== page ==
|Birth||Hadrianopolis in Paphlagonia, Turkey|
Stylianos of Paphlagonia (Latin: Stylianus, Greek: Στυλιανός, English: Stylian), also known as Stylianos the Hermit, is venerated as a saint from Adrianopolis in the province of Paphlagonia (modern Turkey).
Stylianos of Paphlagonia was born in Adrianopolis sometime between 400 AD and 500 AD. He distributed his inheritance among the poor, and left the city to live in a monastery. His zealous devotion and asceticism provoked jealousy on the part of other monks, so he left the monastery to live as a hermit in a cave in the wilderness, where he spent his time in prayer and fasting. There, in the peace of the desert, the Stylianos had time to observe creation and meditate upon it, and he saw the Creator in all things. His holiness evident to the people of the surrounding area, and they came to listen to his teaching, or to be cured by through his prayers. He knew how to calm troubled souls; other ascetics came to join him.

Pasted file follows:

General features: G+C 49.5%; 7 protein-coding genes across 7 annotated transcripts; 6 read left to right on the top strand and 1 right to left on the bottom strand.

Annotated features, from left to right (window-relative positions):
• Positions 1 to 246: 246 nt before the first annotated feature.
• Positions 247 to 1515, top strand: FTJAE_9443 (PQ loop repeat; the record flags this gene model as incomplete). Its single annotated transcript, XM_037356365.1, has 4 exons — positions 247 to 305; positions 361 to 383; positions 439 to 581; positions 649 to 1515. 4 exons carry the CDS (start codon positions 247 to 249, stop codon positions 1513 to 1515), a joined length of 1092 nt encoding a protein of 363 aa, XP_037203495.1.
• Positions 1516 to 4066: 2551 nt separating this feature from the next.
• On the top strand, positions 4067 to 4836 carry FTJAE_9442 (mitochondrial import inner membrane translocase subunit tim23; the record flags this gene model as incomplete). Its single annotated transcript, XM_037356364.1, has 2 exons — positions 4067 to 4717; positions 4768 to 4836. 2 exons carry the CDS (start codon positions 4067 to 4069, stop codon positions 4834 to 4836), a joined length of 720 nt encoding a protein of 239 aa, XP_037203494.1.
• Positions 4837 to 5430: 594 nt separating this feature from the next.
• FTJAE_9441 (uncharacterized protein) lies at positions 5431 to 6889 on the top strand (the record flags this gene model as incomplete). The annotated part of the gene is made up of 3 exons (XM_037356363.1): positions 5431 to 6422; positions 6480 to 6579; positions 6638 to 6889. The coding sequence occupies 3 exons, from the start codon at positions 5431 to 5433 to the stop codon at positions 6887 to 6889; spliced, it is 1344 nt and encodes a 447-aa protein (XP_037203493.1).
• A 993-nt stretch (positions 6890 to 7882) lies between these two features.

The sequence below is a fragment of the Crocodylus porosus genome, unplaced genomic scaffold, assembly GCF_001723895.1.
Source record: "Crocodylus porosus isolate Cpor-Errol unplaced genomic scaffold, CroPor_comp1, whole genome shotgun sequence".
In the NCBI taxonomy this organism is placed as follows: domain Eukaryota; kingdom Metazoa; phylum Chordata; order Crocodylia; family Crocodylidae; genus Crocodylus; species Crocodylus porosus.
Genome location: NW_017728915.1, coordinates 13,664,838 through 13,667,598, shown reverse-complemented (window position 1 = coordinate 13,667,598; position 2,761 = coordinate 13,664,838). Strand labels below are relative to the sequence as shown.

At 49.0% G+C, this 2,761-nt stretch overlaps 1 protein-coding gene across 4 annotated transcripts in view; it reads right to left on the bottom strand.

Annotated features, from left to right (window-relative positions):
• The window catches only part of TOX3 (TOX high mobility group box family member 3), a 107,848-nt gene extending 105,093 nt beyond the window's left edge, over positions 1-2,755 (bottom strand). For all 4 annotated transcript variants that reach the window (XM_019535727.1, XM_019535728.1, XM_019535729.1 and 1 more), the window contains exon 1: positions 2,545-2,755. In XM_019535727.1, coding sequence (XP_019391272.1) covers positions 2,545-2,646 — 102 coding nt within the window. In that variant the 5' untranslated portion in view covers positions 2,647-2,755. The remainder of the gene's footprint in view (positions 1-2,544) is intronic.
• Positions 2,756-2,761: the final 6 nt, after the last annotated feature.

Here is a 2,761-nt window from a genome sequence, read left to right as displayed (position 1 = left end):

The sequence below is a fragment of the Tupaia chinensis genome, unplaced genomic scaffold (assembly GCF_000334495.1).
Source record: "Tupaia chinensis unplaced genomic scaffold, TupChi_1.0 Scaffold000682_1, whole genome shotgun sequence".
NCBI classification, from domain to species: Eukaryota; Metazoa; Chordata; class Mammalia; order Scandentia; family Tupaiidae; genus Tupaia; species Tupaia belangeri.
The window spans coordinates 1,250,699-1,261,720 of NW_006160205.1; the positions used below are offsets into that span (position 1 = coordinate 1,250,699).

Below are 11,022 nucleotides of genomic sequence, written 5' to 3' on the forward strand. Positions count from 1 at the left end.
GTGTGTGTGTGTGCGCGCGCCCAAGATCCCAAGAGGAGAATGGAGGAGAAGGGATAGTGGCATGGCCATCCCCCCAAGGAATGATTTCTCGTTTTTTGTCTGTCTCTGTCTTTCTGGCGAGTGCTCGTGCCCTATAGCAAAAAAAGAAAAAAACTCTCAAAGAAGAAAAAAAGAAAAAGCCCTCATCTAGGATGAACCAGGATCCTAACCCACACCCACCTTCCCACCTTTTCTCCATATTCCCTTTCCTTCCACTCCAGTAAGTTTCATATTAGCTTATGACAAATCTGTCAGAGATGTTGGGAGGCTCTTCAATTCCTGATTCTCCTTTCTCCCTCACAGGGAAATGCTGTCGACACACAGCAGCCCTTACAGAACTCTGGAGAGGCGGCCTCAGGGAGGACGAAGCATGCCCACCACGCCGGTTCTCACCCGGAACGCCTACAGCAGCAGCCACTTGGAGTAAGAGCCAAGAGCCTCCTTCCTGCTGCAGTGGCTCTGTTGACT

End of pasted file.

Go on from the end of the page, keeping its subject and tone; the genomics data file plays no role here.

Stylianos is known for his smiling countenance and cheerful disposition. He would periodically leave his hermitage and make pastoral visits to neighboring villages.
Stylianos was also known for his love of children. He believed that for a person to be saved, they needed to have their soul like that of a little child. Sometimes parents would leave their children with for a period of time in order for them to receive some spiritual guidance.
He is celebrated for the gift of healing children by his prayers. Parents would travel great distances seeking a cure for their offspring, which Stylianos attributed to the holy name of God. He also acquired the reputation of a wonder-worker because his prayers seemed to help childless couples have a child.
Even after his death, the people of Paphlagonia believed that he could cure their children. Whenever a child became sick, an icon of Saint Stylianos was painted and hung over the child’s bed.
Saint Stylianos is commemorated on 26 November.
Saint Stylianos is known as a protector of children, especially orphans. Pious Christians invoke him to help and protect their children; childless women entreat his intercession so that they might have children.
Saint Stylianos is depicted in iconography holding an swaddled infant in his arms.
The Bollandist Hippolyte Delehaye argued that Stylianos never existed, but was a confusion with Alypios the Stylite, who shares a saint's day and city of birth, with the attribute 'stylite' being confused with a cognomen Στυλιανός (both derived from στύλος 'pillar').
- Poulos, The Rev. George, Orthodox Saints, Orthodox Press (1986)